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MG42Maschinengewehr 42 (German Machine Gun of World War II)
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Bureau chief Karl Baritzke is standing, second from left; Werner Gruner, designer of the MG42, is standing, third from right; and Hugo Schmeisser, pioneer of the MP18 and StG 44 is seated, second from left.
The MG42 was built in Nazi Germany and could fire around 1,200 rounds per minute.
There are 20 German World War II MG42 General Purpose Machine Guns in this collection.
Lou scooped up an ammunition belt and waved me over to his MG42, considered to be the finest, most vicious machine gun ever made.
Late in the war, Mauser engineers combined the MP44 and MG42 into the MKb Gerat 06 that subsequently evolved into the StG45(M).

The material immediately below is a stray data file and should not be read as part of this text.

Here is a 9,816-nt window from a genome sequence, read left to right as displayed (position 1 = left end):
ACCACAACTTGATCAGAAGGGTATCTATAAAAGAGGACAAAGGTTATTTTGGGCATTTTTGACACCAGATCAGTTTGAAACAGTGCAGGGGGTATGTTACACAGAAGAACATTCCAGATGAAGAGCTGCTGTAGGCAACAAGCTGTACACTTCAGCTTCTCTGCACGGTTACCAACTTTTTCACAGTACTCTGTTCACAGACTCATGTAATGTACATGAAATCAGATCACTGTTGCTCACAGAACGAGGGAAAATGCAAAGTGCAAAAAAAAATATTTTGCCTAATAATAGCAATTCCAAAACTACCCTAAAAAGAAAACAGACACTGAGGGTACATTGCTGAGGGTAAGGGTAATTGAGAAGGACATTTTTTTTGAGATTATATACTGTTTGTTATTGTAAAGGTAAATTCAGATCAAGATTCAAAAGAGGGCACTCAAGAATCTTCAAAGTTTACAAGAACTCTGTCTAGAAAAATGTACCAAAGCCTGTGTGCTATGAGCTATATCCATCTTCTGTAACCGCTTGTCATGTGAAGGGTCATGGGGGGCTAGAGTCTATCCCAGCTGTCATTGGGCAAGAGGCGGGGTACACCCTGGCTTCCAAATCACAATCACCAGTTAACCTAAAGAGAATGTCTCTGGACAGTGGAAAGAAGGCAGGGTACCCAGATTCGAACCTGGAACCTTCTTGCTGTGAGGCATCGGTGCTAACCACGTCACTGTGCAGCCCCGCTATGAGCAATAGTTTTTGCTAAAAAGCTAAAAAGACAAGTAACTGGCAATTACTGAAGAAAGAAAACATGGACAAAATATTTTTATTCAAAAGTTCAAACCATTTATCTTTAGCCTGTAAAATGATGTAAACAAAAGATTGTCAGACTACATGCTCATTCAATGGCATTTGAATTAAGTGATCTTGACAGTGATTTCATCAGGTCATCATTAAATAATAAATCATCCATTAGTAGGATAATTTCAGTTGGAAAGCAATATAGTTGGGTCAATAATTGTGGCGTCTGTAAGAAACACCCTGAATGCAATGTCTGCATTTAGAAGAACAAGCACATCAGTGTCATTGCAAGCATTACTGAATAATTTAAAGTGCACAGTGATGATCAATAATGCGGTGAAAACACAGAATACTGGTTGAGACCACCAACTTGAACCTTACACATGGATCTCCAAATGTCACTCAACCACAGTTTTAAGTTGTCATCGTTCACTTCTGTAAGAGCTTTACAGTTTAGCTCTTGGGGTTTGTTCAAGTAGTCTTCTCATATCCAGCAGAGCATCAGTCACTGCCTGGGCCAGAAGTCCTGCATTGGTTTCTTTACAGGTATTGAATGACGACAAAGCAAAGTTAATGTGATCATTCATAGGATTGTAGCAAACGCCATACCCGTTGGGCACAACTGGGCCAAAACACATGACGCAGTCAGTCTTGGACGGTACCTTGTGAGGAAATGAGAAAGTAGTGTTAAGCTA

Both the German MG34 and MG42 could fire belted ammunition, but the former could also be fed from 75-round drums.
With lessons learned during the development and modernization of both their iconic MP 40 submachine gun and infamous MG42, engineers began work on the STG 45(M), or Sturmgewehr of 1945.
The troops found themselves landing, exhausted, sick, soaked and frozen, in the middle of a "turkey shoot" under relentless German fire from the fearsome MG42 machine gun, known as "Hitler's Buzzsaw" because of its continuous, barking roar.
62 mm NATO Mitrailleuse d'Appui General (MAG), while the remainder (excluding the US) chose NATO caliber versions of the World War II MG42 (the latest versions being designated MG3).
Drawing from the basic operating principles made popular by the German wartime MG42 General Purpose Machine Gun, this roller-locked subgun is indeed smooth in action.
I normally don't write, but was driven to this time in regards to the excellent article about the German MG42.
It most certainly did not come close to the machine guns it was supposed to emulate and compete against on the battlefield, the German MG34 and MG42.